Inspiring since 1961.
Innovation has always been at the heart of Monroe Community College. For more than 50 years, we’ve evolved to meet the ever-changing needs of our students and our community. We’ve developed new and exciting degree programs, created unique educational and workforce initiatives, and built contemporary urban and suburban campus facilities.
Monroe Community College was established in 1961 under founding chairman, Samuel J. Stabins, M.D. MCC’s first Board of Trustees comprised Rochester’s leading professionals in business, health care, education and law as appointed by Monroe County and New York State. That same year, MCC was established as a member of the State University of New York (SUNY) System.
Carrying on the vision of our founders, MCC continues to provide a quality education at an affordable price. Today, we offer more than 100 outstanding academic programs taught by award-winning faculty members for a much lower cost than private colleges. That’s what has made MCC a smart choice for half a century. Since 1961, nearly half a million people have been inspired by MCC. We hope to continue our traditions of innovation and value for many years to come.
Monroe Community College will be the nationally-recognized leader in championing equity, opportunity, innovation, and excellence while transforming students’ lives and communities.
Monroe Community College, through access to affordable academic programs, leads excellence and innovation in higher education, inspires diverse students to transform their lives and communities, drives regional economic development, and builds global engagement and understanding.
MCC through the years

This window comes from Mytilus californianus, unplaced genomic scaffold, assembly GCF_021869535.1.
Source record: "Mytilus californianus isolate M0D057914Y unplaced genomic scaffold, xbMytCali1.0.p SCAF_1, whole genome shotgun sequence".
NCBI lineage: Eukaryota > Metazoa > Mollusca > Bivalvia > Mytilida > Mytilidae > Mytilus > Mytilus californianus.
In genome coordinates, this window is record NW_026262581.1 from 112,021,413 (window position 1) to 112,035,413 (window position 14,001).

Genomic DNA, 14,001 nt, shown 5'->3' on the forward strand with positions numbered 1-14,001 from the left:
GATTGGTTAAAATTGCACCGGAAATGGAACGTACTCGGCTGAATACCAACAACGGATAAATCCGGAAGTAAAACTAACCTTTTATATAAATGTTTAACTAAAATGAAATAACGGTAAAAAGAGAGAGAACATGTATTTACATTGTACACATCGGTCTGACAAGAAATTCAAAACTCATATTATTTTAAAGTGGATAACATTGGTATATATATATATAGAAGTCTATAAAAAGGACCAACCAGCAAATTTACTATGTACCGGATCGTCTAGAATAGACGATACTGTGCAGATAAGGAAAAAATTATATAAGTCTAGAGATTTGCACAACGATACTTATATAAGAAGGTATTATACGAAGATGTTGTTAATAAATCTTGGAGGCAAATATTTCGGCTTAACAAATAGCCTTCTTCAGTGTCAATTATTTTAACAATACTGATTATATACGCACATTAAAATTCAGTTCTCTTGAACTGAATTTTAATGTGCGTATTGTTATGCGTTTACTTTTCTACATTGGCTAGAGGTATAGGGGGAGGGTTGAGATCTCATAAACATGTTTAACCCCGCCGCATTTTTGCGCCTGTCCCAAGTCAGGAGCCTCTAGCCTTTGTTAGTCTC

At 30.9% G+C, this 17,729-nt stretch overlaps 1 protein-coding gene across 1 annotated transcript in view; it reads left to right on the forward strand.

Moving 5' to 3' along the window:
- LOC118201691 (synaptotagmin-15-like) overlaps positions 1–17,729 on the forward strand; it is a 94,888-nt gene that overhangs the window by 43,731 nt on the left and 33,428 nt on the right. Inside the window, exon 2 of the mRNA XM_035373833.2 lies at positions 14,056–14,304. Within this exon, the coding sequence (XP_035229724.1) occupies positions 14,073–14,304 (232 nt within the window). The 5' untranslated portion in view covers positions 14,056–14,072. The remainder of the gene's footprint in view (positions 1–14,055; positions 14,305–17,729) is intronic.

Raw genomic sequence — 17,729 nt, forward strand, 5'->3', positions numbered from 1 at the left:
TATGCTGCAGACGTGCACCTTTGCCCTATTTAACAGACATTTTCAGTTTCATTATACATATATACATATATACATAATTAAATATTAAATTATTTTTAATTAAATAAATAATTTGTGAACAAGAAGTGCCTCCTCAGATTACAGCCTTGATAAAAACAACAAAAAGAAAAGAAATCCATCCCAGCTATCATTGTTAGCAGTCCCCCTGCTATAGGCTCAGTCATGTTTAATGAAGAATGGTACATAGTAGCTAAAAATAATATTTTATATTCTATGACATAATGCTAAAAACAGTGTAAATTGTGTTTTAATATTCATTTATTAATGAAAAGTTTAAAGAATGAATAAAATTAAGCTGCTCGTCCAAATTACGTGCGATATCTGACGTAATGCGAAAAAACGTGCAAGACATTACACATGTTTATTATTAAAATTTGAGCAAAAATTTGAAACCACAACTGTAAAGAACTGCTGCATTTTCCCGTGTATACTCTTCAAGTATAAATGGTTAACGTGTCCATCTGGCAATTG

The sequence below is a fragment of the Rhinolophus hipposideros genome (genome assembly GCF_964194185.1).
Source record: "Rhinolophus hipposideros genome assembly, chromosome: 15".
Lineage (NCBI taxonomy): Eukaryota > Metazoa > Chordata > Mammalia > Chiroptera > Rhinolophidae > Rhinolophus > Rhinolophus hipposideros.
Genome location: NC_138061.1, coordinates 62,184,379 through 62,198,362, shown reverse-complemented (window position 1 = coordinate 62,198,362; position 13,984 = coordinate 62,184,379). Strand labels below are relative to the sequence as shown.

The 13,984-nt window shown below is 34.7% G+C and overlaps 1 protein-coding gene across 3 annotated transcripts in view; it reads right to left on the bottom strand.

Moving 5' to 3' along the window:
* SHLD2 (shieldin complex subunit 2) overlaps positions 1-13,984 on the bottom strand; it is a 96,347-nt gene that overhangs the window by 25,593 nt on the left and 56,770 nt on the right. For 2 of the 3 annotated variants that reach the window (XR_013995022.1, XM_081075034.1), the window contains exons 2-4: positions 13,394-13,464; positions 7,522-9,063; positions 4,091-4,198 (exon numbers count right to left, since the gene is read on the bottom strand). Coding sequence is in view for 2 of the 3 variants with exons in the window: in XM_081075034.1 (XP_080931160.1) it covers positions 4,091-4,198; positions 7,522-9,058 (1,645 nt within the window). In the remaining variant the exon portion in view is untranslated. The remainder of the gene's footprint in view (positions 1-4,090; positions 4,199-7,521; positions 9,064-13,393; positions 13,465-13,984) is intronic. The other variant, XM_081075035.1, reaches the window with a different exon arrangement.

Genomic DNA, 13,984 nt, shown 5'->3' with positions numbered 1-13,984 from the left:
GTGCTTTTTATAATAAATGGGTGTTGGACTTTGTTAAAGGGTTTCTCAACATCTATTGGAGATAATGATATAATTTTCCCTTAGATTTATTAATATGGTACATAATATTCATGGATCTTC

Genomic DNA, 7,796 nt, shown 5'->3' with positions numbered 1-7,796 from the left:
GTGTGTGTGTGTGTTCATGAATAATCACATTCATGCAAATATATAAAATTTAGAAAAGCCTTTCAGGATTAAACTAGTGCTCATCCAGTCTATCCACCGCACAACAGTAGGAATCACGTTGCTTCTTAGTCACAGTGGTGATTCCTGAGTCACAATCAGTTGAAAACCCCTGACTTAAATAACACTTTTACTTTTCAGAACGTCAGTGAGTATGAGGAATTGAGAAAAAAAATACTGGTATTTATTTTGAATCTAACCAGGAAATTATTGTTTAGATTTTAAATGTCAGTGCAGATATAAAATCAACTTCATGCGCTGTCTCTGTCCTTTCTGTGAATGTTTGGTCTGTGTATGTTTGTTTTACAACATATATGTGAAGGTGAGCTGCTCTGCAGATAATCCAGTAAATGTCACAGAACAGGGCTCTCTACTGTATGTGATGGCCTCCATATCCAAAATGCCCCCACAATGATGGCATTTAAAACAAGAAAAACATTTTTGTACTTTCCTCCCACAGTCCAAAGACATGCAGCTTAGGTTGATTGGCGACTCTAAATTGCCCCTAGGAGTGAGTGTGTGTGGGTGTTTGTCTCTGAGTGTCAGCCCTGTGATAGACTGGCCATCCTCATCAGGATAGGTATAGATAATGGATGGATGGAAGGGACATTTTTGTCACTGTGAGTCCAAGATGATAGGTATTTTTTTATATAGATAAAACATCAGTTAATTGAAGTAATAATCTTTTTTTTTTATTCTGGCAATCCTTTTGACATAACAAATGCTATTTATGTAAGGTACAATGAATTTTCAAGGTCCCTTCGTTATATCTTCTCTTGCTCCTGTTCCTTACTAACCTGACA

1961 – MCC is established as a unit of the State University of New York (SUNY) system.
1962 – Leroy V. Good, Ph.D. is inaugurated as MCC’s founding president. He had already established community colleges in three other states.
1962 – MCC’s Alexander Street Campus welcomes 720 students.
1965 – MCC becomes the first college in the nation to receive accreditation within three years of its founding.
1968 – A new campus on East Henrietta Road in Brighton opens to meet increasing enrollment needs.
1974 – Comprehensive training of the region’s first responders begins at the new 49,000 square foot Public Safety Training Facility on Scottsville Road.
1980s – MCC becomes the fastest-growing community college in the state, increasing enrollment during the 1980s by more than 41%.
1991 – To meet the needs of MCC’s growing non-traditional student population, the Richard M. Guon Child Care Center opens.
1992 – The Damon City Campus opens its doors in downtown Rochester to educate students in law, criminal justice, human services and K-12 teaching.
1997 – The Applied Technologies Center, a 53,000 square foot facility on West Henrietta Road, opens to serve fast-growing industries such as precision tooling and machining, automotive technology and HVAC/R.
2003 – MCC launches its housing and residence life program with the dedication of Alice Holloway Young Commons, named in honor of Dr. Young, one of the first African-American teachers in the U.S., as well as a founding MCC trustee.
2003 – To address the educational needs of those in the region faced with responding to natural and intentional disasters, the Homeland Security Management Institute opens.
2007 – MCC’s Agriculture and Life Sciences Institute opens.
2008 – The Louis S. and Molly B. Wolk Center for Excellence in Nursing opens and earns LEED Silver certification.
2008 – The PAC Center, an academic, fitness and recreational facility named after alumna, Pamela Ann Chesonis, ‘79, opens to support student learning, athletics and overall health and wellness on campus.
2011 – MCC’s Economic Development and Innovative Workforce Services division is established.
2014 – Work begins on MCC's new Downtown Campus at 321 State Street.
2017 – MCC’s Downtown Campus opens for classes.
MCC is accredited by the Middle States Commission on Higher Education, the unit of the Middle States Association of Colleges and Schools that accredits degree-granting colleges and universities in the Middle States region, which includes Delaware, District of Columbia, Maryland, New Jersey, New York, Pennsylvania, Puerto Rico and the U.S. Virgin Islands.
MCC is a member of the League for Innovation in the Community College. The League provides direction and leadership for experimentation and innovation in two-year colleges. Its members are recognized as the best community colleges in the United States and Canada.